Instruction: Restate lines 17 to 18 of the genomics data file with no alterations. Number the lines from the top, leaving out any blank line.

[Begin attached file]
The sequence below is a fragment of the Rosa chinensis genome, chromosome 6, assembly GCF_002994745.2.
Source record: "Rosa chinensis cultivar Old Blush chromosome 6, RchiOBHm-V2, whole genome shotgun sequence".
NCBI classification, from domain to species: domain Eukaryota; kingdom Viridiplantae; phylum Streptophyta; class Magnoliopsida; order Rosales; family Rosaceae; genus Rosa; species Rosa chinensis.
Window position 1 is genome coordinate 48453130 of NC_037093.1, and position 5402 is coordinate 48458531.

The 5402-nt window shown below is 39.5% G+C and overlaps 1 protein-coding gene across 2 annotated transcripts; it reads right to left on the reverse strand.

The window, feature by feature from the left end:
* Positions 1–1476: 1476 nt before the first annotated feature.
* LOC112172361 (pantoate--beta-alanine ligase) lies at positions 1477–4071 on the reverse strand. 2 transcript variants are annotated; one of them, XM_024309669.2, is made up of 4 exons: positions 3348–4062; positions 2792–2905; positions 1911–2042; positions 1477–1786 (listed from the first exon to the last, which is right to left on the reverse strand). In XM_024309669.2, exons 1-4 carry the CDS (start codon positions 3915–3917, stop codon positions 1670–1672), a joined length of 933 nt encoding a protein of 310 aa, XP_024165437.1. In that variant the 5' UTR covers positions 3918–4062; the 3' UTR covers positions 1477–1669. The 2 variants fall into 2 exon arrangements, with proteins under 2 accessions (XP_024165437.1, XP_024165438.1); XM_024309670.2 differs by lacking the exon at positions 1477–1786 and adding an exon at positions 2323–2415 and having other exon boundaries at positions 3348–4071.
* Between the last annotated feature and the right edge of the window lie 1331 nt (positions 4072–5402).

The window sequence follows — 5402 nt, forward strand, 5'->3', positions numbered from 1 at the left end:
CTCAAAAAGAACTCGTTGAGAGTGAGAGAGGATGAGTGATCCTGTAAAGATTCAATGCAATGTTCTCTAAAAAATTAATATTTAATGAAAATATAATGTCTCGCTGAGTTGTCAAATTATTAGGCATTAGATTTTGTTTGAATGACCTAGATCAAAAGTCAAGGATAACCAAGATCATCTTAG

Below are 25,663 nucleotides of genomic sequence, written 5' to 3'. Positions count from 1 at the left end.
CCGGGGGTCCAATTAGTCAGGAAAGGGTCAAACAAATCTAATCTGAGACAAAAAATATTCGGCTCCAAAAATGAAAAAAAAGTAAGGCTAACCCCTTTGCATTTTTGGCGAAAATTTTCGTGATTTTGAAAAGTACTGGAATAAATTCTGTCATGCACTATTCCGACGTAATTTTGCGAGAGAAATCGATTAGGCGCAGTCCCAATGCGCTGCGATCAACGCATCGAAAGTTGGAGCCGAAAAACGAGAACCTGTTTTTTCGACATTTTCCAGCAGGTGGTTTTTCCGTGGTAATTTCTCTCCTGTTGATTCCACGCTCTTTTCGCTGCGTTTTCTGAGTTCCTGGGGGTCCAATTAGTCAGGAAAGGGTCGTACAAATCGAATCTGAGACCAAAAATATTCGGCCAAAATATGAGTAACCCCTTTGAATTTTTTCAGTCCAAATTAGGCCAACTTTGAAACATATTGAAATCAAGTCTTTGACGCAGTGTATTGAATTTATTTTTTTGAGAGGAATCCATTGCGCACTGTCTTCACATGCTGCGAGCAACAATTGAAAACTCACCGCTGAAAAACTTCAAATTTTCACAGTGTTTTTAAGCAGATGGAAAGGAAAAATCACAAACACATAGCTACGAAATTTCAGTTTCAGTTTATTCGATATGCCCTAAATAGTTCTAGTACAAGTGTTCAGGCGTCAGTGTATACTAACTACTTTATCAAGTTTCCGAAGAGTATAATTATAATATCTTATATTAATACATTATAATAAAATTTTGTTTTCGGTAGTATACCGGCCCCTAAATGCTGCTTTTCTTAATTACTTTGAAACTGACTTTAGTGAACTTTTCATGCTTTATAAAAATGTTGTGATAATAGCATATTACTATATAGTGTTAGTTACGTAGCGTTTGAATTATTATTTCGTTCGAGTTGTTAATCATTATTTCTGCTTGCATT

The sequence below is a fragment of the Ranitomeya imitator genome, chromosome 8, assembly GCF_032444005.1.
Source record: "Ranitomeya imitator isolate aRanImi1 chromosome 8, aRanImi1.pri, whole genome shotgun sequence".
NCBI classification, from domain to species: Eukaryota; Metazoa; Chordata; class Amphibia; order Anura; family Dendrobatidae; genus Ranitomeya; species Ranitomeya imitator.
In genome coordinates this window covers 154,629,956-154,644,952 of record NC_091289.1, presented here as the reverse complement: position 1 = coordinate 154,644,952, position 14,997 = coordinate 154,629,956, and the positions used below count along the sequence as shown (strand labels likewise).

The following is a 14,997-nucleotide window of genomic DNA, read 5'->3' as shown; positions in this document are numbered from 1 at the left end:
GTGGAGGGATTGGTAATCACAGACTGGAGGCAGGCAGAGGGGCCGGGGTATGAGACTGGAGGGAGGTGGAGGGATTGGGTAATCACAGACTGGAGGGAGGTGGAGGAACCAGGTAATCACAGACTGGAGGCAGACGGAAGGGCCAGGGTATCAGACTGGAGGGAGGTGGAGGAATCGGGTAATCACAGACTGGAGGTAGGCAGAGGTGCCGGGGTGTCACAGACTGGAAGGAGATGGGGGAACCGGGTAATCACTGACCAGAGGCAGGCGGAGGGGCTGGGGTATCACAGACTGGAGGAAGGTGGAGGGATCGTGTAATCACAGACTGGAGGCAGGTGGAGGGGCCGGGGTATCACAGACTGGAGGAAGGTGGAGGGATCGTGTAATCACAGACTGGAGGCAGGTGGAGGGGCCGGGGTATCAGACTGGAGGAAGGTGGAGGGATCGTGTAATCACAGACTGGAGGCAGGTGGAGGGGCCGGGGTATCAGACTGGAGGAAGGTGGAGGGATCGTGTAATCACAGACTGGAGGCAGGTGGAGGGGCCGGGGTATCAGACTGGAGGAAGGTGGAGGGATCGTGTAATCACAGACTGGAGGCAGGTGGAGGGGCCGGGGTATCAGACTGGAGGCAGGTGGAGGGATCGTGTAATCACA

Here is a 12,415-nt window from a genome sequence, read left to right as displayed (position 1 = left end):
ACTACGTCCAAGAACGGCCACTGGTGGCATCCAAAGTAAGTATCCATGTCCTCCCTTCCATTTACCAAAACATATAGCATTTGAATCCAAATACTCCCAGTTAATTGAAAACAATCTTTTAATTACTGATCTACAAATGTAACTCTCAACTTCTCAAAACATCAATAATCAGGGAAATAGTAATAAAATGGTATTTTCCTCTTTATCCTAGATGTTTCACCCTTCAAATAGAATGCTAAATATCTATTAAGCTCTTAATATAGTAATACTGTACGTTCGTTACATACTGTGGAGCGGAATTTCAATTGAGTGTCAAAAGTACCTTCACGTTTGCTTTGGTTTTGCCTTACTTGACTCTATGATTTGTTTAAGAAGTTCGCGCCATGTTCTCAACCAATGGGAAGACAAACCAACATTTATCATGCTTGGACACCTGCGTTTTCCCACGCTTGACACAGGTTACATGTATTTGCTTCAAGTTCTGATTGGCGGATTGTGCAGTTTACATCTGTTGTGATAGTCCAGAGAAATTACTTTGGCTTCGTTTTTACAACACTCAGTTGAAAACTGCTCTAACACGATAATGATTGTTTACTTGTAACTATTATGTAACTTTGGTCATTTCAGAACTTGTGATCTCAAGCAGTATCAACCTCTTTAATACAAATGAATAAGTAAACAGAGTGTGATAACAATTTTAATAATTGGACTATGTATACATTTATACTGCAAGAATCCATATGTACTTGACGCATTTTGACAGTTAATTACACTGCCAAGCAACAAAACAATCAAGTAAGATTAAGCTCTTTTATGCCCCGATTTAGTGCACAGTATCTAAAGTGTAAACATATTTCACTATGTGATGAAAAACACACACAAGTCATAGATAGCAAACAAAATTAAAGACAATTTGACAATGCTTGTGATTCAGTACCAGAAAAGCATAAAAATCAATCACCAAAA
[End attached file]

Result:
In genome coordinates this window covers 154,629,956-154,644,952 of record NC_091289.1, presented here as the reverse complement: position 1 = coordinate 154,644,952, position 14,997 = coordinate 154,629,956, and the positions used below count along the sequence as shown (strand labels likewise).

The following is a 14,997-nucleotide window of genomic DNA, read 5'->3' as shown; positions in this document are numbered from 1 at the left end: